Over the stable door: Unlucky break means big day for substitute

AT the Pendle hunt breakfast recently, the huntsman, Richard, took a tumble and broke a bone in his foot. He continued to hunt for the duration and only realised it was something serious when Ed the kennel man was unable to pull his boot off in the tack room later.

"Pull harder lad, come on get your back into it," he urged through gritted teeth, as Ed heaved away at his feet.

"Aaaahhhh… keep pulling, aarrgghh" shrieked Richard, "just get it off or they'll cut it off." The thought of scissors slicing through his handmade hunting boots would bring more agony to Richard than any broken bone could. Some time later the foot emerged and soon blew up to double its size. "Too swollen for a permanent pot at present", the doctor reported, "so rest and more rest until we can get one on."

Hide Ad
Hide Ad

A sub has been enlisted until our huntsman is recovered. One of the Masters, Tom Bannister, was huntsman to the Stowe Beagles when just a schoolboy, so he is an eager and capable replacement. Unfortunately for Tom, his first public appointment was the Opening meet last Saturday at Broughton Hall near Skipton. With attendance upwards of 60 mounted followers, all eyes were on the new huntsman.

Tom was nervous. He uncharacteristically refused a drink at the meet as his third half-smoked cigarette butt hit the gravel next to his horse's feet. Always the joker of the field, he actually takes his hunting very seriously. There would be no banter today, I thought to myself as I looked at his sweating brow.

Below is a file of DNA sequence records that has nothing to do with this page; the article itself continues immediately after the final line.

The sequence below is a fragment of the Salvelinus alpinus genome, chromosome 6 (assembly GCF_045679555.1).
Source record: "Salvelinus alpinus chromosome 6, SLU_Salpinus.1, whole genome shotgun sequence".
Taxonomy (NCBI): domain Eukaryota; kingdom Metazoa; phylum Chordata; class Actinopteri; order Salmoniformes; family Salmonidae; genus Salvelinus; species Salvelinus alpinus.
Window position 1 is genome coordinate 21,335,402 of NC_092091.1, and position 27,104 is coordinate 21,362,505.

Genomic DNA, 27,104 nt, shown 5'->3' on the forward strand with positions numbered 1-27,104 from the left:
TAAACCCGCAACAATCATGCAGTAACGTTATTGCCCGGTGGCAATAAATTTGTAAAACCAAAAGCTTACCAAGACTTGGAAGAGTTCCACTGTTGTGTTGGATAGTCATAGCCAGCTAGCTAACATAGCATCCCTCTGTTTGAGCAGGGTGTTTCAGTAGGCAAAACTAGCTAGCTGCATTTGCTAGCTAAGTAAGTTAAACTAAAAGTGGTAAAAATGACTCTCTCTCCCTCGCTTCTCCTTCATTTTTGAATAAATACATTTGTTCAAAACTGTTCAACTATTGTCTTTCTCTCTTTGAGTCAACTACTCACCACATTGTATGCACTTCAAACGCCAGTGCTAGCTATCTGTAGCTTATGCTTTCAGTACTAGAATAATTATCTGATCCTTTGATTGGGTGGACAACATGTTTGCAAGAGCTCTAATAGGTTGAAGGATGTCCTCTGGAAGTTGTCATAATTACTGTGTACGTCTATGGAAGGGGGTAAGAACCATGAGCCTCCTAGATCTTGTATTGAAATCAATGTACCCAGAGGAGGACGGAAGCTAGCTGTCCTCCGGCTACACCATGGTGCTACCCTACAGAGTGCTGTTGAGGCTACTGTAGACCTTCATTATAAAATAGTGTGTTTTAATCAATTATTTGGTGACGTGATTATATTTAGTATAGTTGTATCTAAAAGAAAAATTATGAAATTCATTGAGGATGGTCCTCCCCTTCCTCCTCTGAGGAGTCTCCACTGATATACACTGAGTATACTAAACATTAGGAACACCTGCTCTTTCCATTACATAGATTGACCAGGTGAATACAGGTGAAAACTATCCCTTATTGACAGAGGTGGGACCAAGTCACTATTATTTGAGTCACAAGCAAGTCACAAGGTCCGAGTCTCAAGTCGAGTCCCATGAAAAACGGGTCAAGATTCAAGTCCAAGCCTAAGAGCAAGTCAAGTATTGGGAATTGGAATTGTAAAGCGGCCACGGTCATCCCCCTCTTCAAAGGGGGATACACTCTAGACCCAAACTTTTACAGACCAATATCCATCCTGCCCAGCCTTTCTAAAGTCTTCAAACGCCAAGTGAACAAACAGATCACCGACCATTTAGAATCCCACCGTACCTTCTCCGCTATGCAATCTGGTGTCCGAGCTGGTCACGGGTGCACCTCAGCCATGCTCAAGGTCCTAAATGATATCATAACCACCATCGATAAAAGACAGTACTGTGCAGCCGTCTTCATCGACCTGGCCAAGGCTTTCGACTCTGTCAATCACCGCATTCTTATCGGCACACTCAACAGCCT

He had exercised the hounds every morning in the run-up to the meet and knew every one by name. He was determined to put on a good show. Thankfully the day began well and he soon settled into the job. The hounds responded to him and the field had plenty of action. Injured Richard sat watching from afar on his quad bike, leaning back with bad foot resting over the handlebars slightly reminiscent of a model posing for a trucker's calendar – complete with waterproofs and flat cap.

Social events seem to be 10 a penny at the moment. The Amateur Jockeys award ball on November 6 is at York Racecourse, organised by Pip Tutty (0781 579 8222) and Jacqui Coward who will make it a shindig to remember for anyone wanting to attend.

Hide Ad
Hide Ad

Winners include Simon Walker, originally from Beverley and brother to eventer Richard Walker, who takes two Flat Championships and Oliver Greenall will receive the Gentleman's National Hunt Award with 31 winners.

One worthy winner at the recent Yorkshire Point to Point awards was a jockey who broke her back three years previously. Charlotte Cundall, 25, from Driffield, made an emotional return to ride her first winner last February. She has written a stirring piece about the darker moments of her long ordeal which earned her runner-up position in her age group at the Horseracing Writers Awards.

Charlotte kept it quiet until a friend uncovered her secret.

Her heart-rending story can be found on www.wills writingawards.co.uk/charlottecundall.asp and is well worth a read.

Hide Ad
Hide Ad

Talking of successful comebacks, fantastic news for Josey and Godfrey Elsworth who watched their son Dominic end his 14 month absence and return to the saddle with a winning ride at Cheltenham last week aboard Edgbriar.

He gave the horse a masterful ride, which at 14-1 was hardly fancied.

Slightly mirroring his own battle, he refused to give in, pushing it hard up the hill and kept on well to beat the rest. He always was a stubborn devil.

Jo Foster trains horses at Brookleigh Farm, Menston.

CW 23/10/10

Related topics: